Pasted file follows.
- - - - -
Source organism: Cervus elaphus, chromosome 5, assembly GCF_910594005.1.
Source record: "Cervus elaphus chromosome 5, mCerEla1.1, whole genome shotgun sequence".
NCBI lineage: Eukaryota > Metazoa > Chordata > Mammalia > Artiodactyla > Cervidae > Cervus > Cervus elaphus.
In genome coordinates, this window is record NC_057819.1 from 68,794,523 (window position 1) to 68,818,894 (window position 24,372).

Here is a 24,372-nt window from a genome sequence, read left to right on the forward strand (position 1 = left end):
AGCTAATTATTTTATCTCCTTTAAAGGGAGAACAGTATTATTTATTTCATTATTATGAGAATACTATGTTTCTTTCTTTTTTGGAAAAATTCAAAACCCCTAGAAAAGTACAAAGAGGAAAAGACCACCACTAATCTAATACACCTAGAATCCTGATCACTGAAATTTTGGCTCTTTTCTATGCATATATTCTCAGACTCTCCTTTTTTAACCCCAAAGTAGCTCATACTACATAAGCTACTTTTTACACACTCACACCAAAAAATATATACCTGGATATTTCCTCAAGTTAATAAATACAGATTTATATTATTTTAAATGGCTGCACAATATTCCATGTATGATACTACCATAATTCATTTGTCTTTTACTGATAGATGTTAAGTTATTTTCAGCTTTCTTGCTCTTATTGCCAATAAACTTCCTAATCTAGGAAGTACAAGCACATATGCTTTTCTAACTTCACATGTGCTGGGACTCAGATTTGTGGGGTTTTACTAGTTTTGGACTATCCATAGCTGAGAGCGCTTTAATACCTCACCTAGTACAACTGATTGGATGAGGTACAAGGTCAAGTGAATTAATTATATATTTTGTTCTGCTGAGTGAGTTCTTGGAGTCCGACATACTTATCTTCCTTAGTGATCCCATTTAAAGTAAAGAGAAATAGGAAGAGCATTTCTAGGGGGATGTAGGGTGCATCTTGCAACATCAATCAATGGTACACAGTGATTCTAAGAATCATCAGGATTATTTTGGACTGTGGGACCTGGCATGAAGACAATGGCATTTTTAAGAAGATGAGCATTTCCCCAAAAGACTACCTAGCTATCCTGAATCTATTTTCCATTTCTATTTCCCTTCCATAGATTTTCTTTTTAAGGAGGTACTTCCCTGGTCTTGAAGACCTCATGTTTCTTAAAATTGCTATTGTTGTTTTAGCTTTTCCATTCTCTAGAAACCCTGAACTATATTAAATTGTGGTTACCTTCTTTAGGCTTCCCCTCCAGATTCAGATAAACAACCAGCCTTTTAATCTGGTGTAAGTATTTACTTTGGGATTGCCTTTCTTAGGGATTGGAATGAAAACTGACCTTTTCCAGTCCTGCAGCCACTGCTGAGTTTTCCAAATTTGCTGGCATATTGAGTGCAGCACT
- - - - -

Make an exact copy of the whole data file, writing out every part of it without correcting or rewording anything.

Source organism: Cervus elaphus, chromosome 5, assembly GCF_910594005.1.
Source record: "Cervus elaphus chromosome 5, mCerEla1.1, whole genome shotgun sequence".
NCBI lineage: Eukaryota > Metazoa > Chordata > Mammalia > Artiodactyla > Cervidae > Cervus > Cervus elaphus.
In genome coordinates, this window is record NC_057819.1 from 68,794,523 (window position 1) to 68,818,894 (window position 24,372).

Here is a 24,372-nt window from a genome sequence, read left to right on the forward strand (position 1 = left end):
AGCTAATTATTTTATCTCCTTTAAAGGGAGAACAGTATTATTTATTTCATTATTATGAGAATACTATGTTTCTTTCTTTTTTGGAAAAATTCAAAACCCCTAGAAAAGTACAAAGAGGAAAAGACCACCACTAATCTAATACACCTAGAATCCTGATCACTGAAATTTTGGCTCTTTTCTATGCATATATTCTCAGACTCTCCTTTTTTAACCCCAAAGTAGCTCATACTACATAAGCTACTTTTTACACACTCACACCAAAAAATATATACCTGGATATTTCCTCAAGTTAATAAATACAGATTTATATTATTTTAAATGGCTGCACAATATTCCATGTATGATACTACCATAATTCATTTGTCTTTTACTGATAGATGTTAAGTTATTTTCAGCTTTCTTGCTCTTATTGCCAATAAACTTCCTAATCTAGGAAGTACAAGCACATATGCTTTTCTAACTTCACATGTGCTGGGACTCAGATTTGTGGGGTTTTACTAGTTTTGGACTATCCATAGCTGAGAGCGCTTTAATACCTCACCTAGTACAACTGATTGGATGAGGTACAAGGTCAAGTGAATTAATTATATATTTTGTTCTGCTGAGTGAGTTCTTGGAGTCCGACATACTTATCTTCCTTAGTGATCCCATTTAAAGTAAAGAGAAATAGGAAGAGCATTTCTAGGGGGATGTAGGGTGCATCTTGCAACATCAATCAATGGTACACAGTGATTCTAAGAATCATCAGGATTATTTTGGACTGTGGGACCTGGCATGAAGACAATGGCATTTTTAAGAAGATGAGCATTTCCCCAAAAGACTACCTAGCTATCCTGAATCTATTTTCCATTTCTATTTCCCTTCCATAGATTTTCTTTTTAAGGAGGTACTTCCCTGGTCTTGAAGACCTCATGTTTCTTAAAATTGCTATTGTTGTTTTAGCTTTTCCATTCTCTAGAAACCCTGAACTATATTAAATTGTGGTTACCTTCTTTAGGCTTCCCCTCCAGATTCAGATAAACAACCAGCCTTTTAATCTGGTGTAAGTATTTACTTTGGGATTGCCTTTCTTAGGGATTGGAATGAAAACTGACCTTTTCCAGTCCTGCAGCCACTGCTGAGTTTTCCAAATTTGCTGGCATATTGAGTGCAGCACT